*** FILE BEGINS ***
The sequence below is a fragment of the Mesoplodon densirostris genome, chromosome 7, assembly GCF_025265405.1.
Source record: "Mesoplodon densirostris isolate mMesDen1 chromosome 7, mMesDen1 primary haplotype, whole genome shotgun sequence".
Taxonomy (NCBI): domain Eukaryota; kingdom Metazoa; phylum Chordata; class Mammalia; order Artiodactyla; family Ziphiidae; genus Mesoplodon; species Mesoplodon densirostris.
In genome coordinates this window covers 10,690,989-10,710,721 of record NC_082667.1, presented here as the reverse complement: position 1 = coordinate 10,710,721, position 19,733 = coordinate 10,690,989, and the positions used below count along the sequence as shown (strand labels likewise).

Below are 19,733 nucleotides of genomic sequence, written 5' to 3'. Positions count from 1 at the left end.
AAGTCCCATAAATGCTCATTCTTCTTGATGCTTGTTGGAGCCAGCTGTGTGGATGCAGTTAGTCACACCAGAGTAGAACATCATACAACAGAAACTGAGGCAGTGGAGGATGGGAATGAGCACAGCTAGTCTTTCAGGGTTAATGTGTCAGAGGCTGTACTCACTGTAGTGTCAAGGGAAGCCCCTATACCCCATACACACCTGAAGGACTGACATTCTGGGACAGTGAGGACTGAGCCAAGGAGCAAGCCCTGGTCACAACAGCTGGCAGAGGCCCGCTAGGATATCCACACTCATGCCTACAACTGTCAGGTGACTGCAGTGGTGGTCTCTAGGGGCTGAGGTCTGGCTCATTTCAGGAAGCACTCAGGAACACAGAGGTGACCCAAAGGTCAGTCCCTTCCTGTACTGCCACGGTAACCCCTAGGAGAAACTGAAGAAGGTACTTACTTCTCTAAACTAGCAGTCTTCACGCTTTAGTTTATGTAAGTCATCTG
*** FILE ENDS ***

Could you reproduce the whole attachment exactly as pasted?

The sequence below is a fragment of the Mesoplodon densirostris genome, chromosome 7, assembly GCF_025265405.1.
Source record: "Mesoplodon densirostris isolate mMesDen1 chromosome 7, mMesDen1 primary haplotype, whole genome shotgun sequence".
Taxonomy (NCBI): domain Eukaryota; kingdom Metazoa; phylum Chordata; class Mammalia; order Artiodactyla; family Ziphiidae; genus Mesoplodon; species Mesoplodon densirostris.
In genome coordinates this window covers 10,690,989-10,710,721 of record NC_082667.1, presented here as the reverse complement: position 1 = coordinate 10,710,721, position 19,733 = coordinate 10,690,989, and the positions used below count along the sequence as shown (strand labels likewise).

Below are 19,733 nucleotides of genomic sequence, written 5' to 3'. Positions count from 1 at the left end.
AAGTCCCATAAATGCTCATTCTTCTTGATGCTTGTTGGAGCCAGCTGTGTGGATGCAGTTAGTCACACCAGAGTAGAACATCATACAACAGAAACTGAGGCAGTGGAGGATGGGAATGAGCACAGCTAGTCTTTCAGGGTTAATGTGTCAGAGGCTGTACTCACTGTAGTGTCAAGGGAAGCCCCTATACCCCATACACACCTGAAGGACTGACATTCTGGGACAGTGAGGACTGAGCCAAGGAGCAAGCCCTGGTCACAACAGCTGGCAGAGGCCCGCTAGGATATCCACACTCATGCCTACAACTGTCAGGTGACTGCAGTGGTGGTCTCTAGGGGCTGAGGTCTGGCTCATTTCAGGAAGCACTCAGGAACACAGAGGTGACCCAAAGGTCAGTCCCTTCCTGTACTGCCACGGTAACCCCTAGGAGAAACTGAAGAAGGTACTTACTTCTCTAAACTAGCAGTCTTCACGCTTTAGTTTATGTAAGTCATCTG